Grand Duke Alexander Mikhailovich of Russia
|Grand Duke Alexander Mikhailovich|
|Spouse||Grand Duchess Xenia Alexandrovna of Russia|
|Issue||Princess Irina Alexandrovna
Prince Andrei Alexandrovich
Prince Feodor Alexandrovich
Prince Nikita Alexandrovich
Prince Dmitri Alexandrovich
Prince Rostislav Alexandrovich
Prince Vasili Alexandrovich
|House||House of Holstein-Gottorp-Romanov|
|Father||Grand Duke Michael Nikolaevich of Russia|
|Mother||Princess Cecilie of Baden|
13 April 1866|
|Died||26 February 1933
Grand Duke Alexander Mikhailovich of Russia (Russian: Александр Михайлович Aleksandr Mikhailovich; 13 April 1866 – 26 February 1933) was a dynast of the Russian Empire, a naval officer, an author, explorer, the brother-in-law of Emperor Nicholas II and advisor to him.
Alexander was born in Tbilisi, Georgia, the son of Grand Duke Michael Nicolaievich of Russia, the youngest son of Nicholas I of Russia, and Grand Duchess Olga Feodorovna (Cecily of Baden). He was mostly known as "Sandro".
Grand Duke Alexander was a naval officer. In his youth, he made a good-will visit to Japan on behalf of the Russian Empire, as well as to the Brazilian Empire. He married his first cousin's daughter, Grand Duchess Xenia Alexandrovna, the eldest daughter of Alexander III on the 6 August [O.S. 25 July] 1894 and was thus a brother-in-law of the last Tsar Nicholas II, and was one of Tsar Nicholas's close advisors. His impact on the Tsar has been both criticized and appreciated: His memoirs document that he openly challenged the Tsaritsa Alexandra's political influence on her husband, but regretted that Nicholas did not use troops to resist the Russian revolution and admitted that he had been brought up to share the anti-Semitic views he claimed were prevalent in Russia prior to the revolution. His appeal to the Tsar, as his children approached adulthood, to relax the requirement for equal marriage for Romanov dynasts was rejected, and all seven of his children married titled but non-royal Russian aristocrats, although only his daughter obtained permission of the head of the dynasty to do so.
He left the Crimea with his eldest son, Prince Andrei Alexandrovich and his new bride, Elisabetta Ruffo Di Saint Antimo, who was pregnant, in December 1918. His wife and mother-in-law, the Dowager Empress Maria Fyodorovna and his sons plus other Romanovs, were rescued from the Crimea by the British battleship HMS Marlborough in 1919.
Alexander lived in Paris and wrote his memoirs. Once a Grand Duke (Farrar & Rinehart 1933) is a source of dynastical and court life in Imperial Russia's last half century. He also spent a time as guest of the future Abyssinian Emperor Ras Tafari. He talks about why he was invited to Ethiopia, in his continuation of his biography Always a Grand Duke. He died in 26 February 1933 in Roquebrune-Cap-Martin in the south of France. He was buried on 1 March in Roquebrune. His wife Xenia died in Hampton Court Palace in 1960.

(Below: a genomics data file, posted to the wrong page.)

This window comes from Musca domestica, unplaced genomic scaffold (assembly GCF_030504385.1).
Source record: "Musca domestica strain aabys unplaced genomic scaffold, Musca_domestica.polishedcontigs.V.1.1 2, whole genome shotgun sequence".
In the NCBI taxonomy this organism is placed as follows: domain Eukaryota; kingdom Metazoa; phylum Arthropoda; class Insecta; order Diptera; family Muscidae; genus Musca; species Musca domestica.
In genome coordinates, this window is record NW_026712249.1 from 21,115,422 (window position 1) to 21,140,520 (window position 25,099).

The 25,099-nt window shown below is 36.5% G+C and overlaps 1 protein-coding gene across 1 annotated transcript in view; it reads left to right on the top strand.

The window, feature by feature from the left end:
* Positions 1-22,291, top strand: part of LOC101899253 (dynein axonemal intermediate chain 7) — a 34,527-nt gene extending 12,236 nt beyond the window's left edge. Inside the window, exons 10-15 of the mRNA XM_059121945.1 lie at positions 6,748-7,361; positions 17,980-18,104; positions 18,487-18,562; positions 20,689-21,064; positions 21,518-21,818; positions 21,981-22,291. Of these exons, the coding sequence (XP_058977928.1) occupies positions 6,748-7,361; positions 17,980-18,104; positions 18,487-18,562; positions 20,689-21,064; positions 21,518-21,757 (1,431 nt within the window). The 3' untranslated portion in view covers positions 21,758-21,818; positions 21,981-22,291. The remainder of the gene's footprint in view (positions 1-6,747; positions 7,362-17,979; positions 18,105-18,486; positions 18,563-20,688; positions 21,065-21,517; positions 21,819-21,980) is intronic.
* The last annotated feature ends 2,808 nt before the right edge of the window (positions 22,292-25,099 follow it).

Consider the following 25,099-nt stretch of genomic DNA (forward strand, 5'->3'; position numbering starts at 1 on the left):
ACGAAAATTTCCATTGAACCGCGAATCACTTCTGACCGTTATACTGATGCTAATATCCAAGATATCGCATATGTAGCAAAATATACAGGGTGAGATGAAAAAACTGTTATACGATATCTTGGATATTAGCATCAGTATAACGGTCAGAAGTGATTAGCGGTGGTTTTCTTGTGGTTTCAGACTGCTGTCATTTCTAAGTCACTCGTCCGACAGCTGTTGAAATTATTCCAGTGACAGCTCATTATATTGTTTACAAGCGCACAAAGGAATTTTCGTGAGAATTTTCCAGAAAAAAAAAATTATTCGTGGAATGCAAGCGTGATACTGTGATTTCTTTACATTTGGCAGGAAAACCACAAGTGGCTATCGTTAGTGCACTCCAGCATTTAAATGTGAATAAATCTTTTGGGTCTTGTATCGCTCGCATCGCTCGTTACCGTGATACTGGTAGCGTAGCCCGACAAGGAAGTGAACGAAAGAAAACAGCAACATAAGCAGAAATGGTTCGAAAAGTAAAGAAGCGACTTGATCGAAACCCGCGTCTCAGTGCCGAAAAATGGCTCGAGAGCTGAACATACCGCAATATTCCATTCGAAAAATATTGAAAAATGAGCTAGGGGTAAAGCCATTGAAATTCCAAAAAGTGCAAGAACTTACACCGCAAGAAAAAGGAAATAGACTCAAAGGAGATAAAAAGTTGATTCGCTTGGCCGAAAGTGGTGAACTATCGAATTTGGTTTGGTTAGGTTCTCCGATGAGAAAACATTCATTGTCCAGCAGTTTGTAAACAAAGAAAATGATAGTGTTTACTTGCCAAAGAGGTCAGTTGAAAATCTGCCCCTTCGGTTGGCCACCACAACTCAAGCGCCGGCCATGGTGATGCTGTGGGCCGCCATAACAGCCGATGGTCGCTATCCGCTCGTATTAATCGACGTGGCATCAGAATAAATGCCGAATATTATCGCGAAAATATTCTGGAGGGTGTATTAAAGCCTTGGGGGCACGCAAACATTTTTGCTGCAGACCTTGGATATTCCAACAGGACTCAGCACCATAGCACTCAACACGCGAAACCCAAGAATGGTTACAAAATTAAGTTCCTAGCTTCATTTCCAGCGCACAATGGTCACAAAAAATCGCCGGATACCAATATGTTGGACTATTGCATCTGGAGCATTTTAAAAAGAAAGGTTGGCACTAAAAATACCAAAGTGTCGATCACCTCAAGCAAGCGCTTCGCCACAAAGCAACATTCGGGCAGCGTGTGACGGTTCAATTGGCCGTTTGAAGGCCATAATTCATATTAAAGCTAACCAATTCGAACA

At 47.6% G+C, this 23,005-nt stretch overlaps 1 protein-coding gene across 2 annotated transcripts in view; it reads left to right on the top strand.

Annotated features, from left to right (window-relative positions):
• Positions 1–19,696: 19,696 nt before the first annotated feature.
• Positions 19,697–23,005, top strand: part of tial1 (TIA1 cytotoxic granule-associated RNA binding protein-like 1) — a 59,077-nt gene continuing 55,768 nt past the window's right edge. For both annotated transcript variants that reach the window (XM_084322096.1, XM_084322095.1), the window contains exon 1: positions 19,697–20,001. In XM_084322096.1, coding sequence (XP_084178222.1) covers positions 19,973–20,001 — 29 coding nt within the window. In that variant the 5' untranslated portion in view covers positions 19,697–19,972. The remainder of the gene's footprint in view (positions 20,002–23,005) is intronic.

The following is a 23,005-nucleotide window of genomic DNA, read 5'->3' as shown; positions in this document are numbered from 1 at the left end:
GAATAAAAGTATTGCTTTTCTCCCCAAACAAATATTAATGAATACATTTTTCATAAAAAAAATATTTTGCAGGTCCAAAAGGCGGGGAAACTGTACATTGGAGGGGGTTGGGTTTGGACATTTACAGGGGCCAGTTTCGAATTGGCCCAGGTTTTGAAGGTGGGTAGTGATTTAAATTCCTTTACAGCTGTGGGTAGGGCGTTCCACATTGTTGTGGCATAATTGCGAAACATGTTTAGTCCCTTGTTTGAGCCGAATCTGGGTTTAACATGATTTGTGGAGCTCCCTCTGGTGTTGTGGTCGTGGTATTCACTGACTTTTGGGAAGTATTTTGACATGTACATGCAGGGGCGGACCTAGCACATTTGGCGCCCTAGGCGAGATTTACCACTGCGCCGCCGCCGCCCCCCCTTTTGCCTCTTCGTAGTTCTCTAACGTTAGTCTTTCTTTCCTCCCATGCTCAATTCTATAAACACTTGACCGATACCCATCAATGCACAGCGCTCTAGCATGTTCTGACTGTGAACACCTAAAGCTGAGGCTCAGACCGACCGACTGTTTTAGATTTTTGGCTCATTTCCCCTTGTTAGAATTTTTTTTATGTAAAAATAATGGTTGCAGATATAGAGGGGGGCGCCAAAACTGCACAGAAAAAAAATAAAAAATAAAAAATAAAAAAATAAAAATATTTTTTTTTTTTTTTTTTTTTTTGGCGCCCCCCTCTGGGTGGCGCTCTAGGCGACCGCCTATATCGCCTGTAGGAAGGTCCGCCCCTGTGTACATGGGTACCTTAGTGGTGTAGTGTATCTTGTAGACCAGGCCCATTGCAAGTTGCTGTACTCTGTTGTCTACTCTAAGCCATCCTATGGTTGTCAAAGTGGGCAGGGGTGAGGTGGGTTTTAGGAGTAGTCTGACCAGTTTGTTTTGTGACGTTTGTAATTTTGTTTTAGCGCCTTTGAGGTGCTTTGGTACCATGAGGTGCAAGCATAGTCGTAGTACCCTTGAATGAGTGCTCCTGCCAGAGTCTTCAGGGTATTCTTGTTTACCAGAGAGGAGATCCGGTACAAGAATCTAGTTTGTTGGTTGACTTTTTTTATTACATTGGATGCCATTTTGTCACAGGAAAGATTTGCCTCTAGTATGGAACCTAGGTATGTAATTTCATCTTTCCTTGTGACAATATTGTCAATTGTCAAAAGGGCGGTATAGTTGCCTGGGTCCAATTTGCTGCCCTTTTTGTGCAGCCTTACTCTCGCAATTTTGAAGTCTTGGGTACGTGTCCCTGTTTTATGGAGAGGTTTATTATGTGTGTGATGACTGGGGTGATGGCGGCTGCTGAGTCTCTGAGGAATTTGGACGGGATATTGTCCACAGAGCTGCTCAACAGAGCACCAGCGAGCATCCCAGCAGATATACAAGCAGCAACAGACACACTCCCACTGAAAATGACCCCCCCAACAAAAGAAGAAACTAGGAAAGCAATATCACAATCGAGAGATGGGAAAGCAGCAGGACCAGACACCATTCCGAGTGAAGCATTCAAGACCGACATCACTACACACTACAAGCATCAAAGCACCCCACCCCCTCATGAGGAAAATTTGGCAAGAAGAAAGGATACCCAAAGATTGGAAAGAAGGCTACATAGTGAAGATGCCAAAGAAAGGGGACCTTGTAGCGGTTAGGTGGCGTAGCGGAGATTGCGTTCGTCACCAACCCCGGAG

Together Alexander and Xenia had seven children:
- Princess Irina Alexandrovna (1895–1970)
- Prince Andrei Alexandrovich (1897–1981)
- Prince Feodor Alexandrovich (1898–1968)
- Prince Nikita Alexandrovich (1900–1974)
- Prince Dmitri Alexandrovich (1901–1980)
- Prince Rostislav Alexandrovich (1902–1978)
- Prince Vasili Alexandrovich (1907–1989)
In 1885, Alexander graduated from the Naval College at the rank of midshipman; he later served in the Navy and participated in the voyages. Since 1891, he was the initiator and founder of the first edition of the Russian annual directory of "Military Fleets", and was its editor until 1906. In 1895, he developed a program of strengthening the Russian Navy in the Pacific. Starting 1896, he taught the Naval Game at the Naval Science Classes in the Naval Academy. Between 1901 and 1902, he acted as the commander of the Black Sea battleship Rostislav, and in 1903 he was appointed a junior flag officer of the Black Sea Fleet. In parallel, between 1901 and 1905 he acted as a chief superintendent and the chairman of several councils related to merchant shipping and ports. At these positions, he contributed to the development of commercial shipping, construction and equipment of new ports, training merchant mariners, creation of long-distance shipping lines and improvement of maritime trade legislation. During the Russian-Japanese war of 1904–1905, he oversaw the auxiliary cruisers of the Volunteer Fleet. Alexander took part in the development of programs aimed at rebuilding the fleet, brought them to the attention of governments and the public, and was an avid supporter of the construction of new battleships. In 1909, he was promoted to the rank of vice admiral.
While in exile after 1917, he became fascinated with archaeology and conducted a number of successful expeditions.
- N. Berezovsky, VD Dotsenko, VP Tyurin. Russian Imperial Navy. 1696–1917. Moscow, 1996. (in Russian)